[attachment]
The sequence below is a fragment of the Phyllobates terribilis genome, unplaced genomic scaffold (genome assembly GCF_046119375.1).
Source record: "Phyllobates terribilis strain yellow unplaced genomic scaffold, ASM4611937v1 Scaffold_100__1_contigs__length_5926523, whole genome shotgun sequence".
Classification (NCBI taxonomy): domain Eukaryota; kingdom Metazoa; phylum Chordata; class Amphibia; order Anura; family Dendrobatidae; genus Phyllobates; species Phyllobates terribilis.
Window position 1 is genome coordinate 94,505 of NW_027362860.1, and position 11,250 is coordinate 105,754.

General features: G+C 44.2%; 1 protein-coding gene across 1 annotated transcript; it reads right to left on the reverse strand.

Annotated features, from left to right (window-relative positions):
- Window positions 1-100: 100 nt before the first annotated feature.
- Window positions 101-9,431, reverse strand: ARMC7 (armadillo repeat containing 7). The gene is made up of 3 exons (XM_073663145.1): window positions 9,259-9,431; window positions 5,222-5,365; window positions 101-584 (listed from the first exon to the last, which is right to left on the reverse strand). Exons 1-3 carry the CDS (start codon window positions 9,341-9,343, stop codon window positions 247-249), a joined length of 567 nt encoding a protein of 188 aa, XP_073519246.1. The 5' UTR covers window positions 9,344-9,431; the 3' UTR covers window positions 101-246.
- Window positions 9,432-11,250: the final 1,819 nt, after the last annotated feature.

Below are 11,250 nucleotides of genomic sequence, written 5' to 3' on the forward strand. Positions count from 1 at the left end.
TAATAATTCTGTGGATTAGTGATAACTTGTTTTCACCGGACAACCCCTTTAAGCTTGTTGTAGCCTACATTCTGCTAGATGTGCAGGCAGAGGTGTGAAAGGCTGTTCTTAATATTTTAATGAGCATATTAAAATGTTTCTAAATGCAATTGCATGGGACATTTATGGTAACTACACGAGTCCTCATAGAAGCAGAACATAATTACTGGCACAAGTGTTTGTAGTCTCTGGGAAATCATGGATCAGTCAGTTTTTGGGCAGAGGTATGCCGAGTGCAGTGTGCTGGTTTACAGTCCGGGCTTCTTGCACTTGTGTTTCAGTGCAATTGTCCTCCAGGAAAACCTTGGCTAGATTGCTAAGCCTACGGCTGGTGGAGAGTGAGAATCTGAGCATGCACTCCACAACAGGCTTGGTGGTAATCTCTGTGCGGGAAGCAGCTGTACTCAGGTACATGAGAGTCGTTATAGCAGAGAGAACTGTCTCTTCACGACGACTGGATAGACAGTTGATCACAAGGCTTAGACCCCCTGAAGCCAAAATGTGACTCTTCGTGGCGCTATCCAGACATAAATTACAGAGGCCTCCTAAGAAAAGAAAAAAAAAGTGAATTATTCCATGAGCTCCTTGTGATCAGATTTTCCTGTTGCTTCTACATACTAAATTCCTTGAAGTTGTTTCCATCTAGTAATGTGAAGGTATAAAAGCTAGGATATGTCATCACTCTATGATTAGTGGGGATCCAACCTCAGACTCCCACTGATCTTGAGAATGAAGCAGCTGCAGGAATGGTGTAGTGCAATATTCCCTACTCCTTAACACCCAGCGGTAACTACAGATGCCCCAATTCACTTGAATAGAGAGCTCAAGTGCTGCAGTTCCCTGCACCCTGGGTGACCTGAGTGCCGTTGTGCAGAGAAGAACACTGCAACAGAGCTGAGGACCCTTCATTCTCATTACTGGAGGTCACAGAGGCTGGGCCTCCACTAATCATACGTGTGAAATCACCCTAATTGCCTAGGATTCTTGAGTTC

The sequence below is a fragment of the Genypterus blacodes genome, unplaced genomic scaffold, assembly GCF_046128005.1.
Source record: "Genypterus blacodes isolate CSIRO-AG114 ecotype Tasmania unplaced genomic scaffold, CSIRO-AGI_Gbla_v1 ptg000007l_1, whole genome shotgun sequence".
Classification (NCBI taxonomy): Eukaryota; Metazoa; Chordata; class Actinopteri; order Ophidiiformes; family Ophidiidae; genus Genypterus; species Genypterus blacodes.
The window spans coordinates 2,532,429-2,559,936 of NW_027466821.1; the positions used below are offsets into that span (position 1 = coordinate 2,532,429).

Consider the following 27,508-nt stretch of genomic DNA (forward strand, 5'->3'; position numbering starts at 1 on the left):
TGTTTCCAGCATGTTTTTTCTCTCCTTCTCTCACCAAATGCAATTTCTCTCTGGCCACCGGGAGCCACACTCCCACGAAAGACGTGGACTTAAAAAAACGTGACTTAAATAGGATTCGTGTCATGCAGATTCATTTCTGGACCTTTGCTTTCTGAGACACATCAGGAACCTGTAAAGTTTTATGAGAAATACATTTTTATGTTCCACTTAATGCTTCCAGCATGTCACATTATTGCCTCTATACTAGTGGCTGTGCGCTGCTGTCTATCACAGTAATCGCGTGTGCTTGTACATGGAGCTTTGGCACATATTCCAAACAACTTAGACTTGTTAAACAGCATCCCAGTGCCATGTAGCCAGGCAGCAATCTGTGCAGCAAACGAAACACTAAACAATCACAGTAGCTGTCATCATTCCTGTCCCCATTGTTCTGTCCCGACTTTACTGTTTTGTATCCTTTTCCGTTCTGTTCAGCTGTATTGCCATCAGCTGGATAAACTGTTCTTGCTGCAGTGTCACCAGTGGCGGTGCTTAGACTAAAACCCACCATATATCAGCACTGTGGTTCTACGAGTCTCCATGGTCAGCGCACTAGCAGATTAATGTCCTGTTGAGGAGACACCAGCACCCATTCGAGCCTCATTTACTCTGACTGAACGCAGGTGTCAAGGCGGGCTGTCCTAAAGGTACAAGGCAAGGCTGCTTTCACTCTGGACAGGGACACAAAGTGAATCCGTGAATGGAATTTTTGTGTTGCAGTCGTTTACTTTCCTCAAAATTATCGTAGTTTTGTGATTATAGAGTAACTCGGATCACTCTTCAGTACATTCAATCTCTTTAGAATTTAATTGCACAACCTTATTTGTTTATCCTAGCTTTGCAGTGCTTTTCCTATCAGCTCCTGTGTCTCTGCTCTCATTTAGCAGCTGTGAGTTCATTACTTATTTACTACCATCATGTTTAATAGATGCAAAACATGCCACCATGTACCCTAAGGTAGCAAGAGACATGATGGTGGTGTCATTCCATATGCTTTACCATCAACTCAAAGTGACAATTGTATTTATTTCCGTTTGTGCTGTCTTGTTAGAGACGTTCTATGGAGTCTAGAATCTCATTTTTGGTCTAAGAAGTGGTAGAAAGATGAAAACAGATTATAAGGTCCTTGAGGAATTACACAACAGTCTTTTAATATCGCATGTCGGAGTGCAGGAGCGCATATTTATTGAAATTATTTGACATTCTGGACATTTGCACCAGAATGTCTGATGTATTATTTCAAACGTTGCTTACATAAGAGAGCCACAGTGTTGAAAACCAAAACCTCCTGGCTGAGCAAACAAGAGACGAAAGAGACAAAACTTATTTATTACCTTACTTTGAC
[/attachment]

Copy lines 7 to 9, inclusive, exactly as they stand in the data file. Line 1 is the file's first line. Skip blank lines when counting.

- Window positions 1-100: 100 nt before the first annotated feature.
- Window positions 101-9,431, reverse strand: ARMC7 (armadillo repeat containing 7). The gene is made up of 3 exons (XM_073663145.1): window positions 9,259-9,431; window positions 5,222-5,365; window positions 101-584 (listed from the first exon to the last, which is right to left on the reverse strand). Exons 1-3 carry the CDS (start codon window positions 9,341-9,343, stop codon window positions 247-249), a joined length of 567 nt encoding a protein of 188 aa, XP_073519246.1. The 5' UTR covers window positions 9,344-9,431; the 3' UTR covers window positions 101-246.
- Window positions 9,432-11,250: the final 1,819 nt, after the last annotated feature.